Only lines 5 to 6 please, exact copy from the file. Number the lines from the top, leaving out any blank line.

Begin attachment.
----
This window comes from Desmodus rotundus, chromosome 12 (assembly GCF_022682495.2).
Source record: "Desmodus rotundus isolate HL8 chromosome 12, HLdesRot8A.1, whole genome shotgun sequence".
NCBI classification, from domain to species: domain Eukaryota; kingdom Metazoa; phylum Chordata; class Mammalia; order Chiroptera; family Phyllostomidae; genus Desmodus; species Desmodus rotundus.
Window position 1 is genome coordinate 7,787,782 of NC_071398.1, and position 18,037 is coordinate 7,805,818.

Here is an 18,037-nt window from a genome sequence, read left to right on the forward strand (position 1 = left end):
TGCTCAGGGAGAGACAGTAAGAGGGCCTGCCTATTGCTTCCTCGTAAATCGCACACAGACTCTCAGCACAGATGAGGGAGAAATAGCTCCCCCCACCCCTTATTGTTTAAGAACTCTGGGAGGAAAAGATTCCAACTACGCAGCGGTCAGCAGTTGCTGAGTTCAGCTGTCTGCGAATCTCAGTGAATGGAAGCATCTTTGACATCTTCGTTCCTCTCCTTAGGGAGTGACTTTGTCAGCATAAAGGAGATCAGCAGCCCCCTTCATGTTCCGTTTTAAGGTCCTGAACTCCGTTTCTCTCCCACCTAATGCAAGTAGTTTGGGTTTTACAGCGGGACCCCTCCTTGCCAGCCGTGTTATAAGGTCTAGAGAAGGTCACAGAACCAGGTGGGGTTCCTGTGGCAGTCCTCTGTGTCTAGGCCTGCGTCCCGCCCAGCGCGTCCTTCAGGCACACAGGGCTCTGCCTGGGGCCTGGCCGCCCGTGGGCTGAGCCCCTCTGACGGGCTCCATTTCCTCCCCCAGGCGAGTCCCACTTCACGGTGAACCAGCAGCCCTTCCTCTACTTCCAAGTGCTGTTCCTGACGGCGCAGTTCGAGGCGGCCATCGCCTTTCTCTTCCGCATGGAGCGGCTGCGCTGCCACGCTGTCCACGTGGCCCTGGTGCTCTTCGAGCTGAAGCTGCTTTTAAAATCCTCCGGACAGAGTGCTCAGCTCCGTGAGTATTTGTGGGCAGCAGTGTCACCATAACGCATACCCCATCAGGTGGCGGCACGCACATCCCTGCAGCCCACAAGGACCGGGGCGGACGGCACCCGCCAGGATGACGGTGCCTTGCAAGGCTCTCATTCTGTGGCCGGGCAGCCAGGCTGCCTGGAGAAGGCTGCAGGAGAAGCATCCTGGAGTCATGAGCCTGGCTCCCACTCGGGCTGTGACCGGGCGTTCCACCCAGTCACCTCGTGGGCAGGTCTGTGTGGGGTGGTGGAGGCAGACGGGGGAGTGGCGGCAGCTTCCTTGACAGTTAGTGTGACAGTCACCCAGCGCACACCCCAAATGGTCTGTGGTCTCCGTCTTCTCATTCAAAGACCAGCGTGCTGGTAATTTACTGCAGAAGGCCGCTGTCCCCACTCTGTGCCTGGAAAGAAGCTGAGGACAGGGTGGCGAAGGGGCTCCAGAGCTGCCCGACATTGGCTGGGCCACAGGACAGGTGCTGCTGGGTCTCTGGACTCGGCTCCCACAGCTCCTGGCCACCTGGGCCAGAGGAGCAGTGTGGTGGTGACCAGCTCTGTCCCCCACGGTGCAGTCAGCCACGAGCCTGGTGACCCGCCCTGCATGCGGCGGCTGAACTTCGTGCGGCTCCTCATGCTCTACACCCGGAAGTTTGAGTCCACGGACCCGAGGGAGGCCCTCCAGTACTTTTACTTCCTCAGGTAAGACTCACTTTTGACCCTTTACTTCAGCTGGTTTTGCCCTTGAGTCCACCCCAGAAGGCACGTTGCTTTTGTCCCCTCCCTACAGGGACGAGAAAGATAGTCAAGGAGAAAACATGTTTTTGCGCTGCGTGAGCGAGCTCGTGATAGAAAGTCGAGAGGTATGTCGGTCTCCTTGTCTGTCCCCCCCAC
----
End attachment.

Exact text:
Here is an 18,037-nt window from a genome sequence, read left to right on the forward strand (position 1 = left end):
TGCTCAGGGAGAGACAGTAAGAGGGCCTGCCTATTGCTTCCTCGTAAATCGCACACAGACTCTCAGCACAGATGAGGGAGAAATAGCTCCCCCCACCCCTTATTGTTTAAGAACTCTGGGAGGAAAAGATTCCAACTACGCAGCGGTCAGCAGTTGCTGAGTTCAGCTGTCTGCGAATCTCAGTGAATGGAAGCATCTTTGACATCTTCGTTCCTCTCCTTAGGGAGTGACTTTGTCAGCATAAAGGAGATCAGCAGCCCCCTTCATGTTCCGTTTTAAGGTCCTGAACTCCGTTTCTCTCCCACCTAATGCAAGTAGTTTGGGTTTTACAGCGGGACCCCTCCTTGCCAGCCGTGTTATAAGGTCTAGAGAAGGTCACAGAACCAGGTGGGGTTCCTGTGGCAGTCCTCTGTGTCTAGGCCTGCGTCCCGCCCAGCGCGTCCTTCAGGCACACAGGGCTCTGCCTGGGGCCTGGCCGCCCGTGGGCTGAGCCCCTCTGACGGGCTCCATTTCCTCCCCCAGGCGAGTCCCACTTCACGGTGAACCAGCAGCCCTTCCTCTACTTCCAAGTGCTGTTCCTGACGGCGCAGTTCGAGGCGGCCATCGCCTTTCTCTTCCGCATGGAGCGGCTGCGCTGCCACGCTGTCCACGTGGCCCTGGTGCTCTTCGAGCTGAAGCTGCTTTTAAAATCCTCCGGACAGAGTGCTCAGCTCCGTGAGTATTTGTGGGCAGCAGTGTCACCATAACGCATACCCCATCAGGTGGCGGCACGCACATCCCTGCAGCCCACAAGGACCGGGGCGGACGGCACCCGCCAGGATGACGGTGCCTTGCAAGGCTCTCATTCTGTGGCCGGGCAGCCAGGCTGCCTGGAGAAGGCTGCAGGAGAAGCATCCTGGAGTCATGAGCCTGGCTCCCACTCGGGCTGTGACCGGGCGTTCCACCCAGTCACCTCGTGGGCAGGTCTGTGTGGGGTGGTGGAGGCAGACGGGGGAGTGGCGGCAGCTTCCTTGACAGTTAGTGTGACAGTCACCCAGCGCACACCCCAAATGGTCTGTGGTCTCCGTCTTCTCATTCAAAGACCAGCGTGCTGGTAATTTACTGCAGAAGGCCGCTGTCCCCACTCTGTGCCTGGAAAGAAGCTGAGGACAGGGTGGCGAAGGGGCTCCAGAGCTGCCCGACATTGGCTGGGCCACAGGACAGGTGCTGCTGGGTCTCTGGACTCGGCTCCCACAGCTCCTGGCCACCTGGGCCAGAGGAGCAGTGTGGTGGTGACCAGCTCTGTCCCCCACGGTGCAGTCAGCCACGAGCCTGGTGACCCGCCCTGCATGCGGCGGCTGAACTTCGTGCGGCTCCTCATGCTCTACACCCGGAAGTTTGAGTCCACGGACCCGAGGGAGGCCCTCCAGTACTTTTACTTCCTCAGGTAAGACTCACTTTTGACCCTTTACTTCAGCTGGTTTTGCCCTTGAGTCCACCCCAGAAGGCACGTTGCTTTTGTCCCCTCCCTACAGGGACGAGAAAGATAGTCAAGGAGAAAACATGTTTTTGCGCTGCGTGAGCGAGCTCGTGATAGAAAGTCGAGAGGTATGTCGGTCTCCTTGTCTGTCCCCCCCAC